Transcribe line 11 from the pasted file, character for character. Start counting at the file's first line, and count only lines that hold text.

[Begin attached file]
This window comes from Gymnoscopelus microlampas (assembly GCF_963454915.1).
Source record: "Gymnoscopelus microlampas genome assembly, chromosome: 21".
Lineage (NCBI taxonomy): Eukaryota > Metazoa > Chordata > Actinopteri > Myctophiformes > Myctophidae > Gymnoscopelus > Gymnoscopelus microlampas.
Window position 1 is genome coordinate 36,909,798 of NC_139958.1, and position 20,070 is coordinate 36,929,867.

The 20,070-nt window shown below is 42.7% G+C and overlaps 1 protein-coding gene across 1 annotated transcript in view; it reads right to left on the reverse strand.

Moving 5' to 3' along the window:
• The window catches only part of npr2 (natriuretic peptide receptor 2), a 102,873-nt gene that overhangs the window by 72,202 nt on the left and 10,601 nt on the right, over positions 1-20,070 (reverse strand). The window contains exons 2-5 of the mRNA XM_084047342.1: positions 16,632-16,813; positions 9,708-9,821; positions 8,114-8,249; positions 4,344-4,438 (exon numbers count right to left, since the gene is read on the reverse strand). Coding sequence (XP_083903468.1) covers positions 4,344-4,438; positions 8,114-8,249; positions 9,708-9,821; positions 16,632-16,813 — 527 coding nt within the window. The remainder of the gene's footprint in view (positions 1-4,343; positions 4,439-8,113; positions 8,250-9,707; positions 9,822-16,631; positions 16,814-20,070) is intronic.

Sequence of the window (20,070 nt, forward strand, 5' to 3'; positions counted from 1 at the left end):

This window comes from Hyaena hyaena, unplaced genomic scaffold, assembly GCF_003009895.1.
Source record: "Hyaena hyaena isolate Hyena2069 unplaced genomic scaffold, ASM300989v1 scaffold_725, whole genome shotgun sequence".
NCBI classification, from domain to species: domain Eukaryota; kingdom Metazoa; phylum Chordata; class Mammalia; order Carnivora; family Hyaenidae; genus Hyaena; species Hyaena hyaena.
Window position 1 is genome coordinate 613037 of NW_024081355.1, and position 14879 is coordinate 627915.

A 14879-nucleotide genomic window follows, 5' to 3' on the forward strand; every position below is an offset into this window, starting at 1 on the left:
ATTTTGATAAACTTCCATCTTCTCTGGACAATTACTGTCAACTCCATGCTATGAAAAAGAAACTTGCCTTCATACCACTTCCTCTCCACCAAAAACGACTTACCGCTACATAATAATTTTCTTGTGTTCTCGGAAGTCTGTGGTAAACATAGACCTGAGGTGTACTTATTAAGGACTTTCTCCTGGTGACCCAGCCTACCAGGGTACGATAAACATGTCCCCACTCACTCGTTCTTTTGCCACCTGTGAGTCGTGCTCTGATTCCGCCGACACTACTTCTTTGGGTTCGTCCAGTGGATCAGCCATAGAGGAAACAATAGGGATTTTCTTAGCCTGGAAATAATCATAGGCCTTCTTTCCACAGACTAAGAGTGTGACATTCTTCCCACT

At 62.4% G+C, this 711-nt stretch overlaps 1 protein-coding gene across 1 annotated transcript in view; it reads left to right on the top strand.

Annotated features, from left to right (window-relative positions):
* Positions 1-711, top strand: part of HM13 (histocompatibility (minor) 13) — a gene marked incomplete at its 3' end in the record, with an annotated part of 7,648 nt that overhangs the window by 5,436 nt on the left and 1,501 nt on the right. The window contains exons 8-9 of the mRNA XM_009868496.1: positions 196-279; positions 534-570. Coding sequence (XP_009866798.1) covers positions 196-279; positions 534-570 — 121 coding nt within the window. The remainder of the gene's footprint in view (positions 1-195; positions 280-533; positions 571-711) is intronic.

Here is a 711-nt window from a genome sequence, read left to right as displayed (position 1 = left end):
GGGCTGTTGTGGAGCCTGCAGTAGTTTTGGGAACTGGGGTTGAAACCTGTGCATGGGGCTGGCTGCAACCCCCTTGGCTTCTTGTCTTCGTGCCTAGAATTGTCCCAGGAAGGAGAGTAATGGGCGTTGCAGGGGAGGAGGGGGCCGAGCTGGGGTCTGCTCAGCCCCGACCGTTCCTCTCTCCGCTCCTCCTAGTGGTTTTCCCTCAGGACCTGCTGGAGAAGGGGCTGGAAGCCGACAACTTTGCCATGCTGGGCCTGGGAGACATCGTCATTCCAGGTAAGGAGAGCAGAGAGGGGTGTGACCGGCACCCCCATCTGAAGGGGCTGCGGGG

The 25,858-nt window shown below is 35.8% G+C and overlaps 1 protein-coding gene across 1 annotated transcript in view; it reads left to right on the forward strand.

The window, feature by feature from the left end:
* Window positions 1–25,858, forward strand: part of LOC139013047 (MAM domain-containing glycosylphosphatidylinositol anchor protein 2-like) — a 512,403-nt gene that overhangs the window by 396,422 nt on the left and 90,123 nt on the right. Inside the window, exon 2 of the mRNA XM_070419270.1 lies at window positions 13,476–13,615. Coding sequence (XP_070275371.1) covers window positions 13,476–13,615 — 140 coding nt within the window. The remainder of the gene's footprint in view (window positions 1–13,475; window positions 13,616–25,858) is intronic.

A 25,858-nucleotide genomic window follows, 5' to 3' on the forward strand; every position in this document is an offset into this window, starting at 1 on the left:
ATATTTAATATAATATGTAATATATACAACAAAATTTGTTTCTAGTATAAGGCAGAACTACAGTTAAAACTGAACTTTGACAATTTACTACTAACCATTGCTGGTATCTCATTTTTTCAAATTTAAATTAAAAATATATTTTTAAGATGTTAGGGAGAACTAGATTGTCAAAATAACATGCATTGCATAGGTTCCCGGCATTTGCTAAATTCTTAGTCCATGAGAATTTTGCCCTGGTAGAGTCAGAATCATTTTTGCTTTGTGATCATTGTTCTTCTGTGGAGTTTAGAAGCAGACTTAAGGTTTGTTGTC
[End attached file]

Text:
NCBI classification, from domain to species: domain Eukaryota; kingdom Metazoa; phylum Chordata; class Mammalia; order Carnivora; family Hyaenidae; genus Hyaena; species Hyaena hyaena.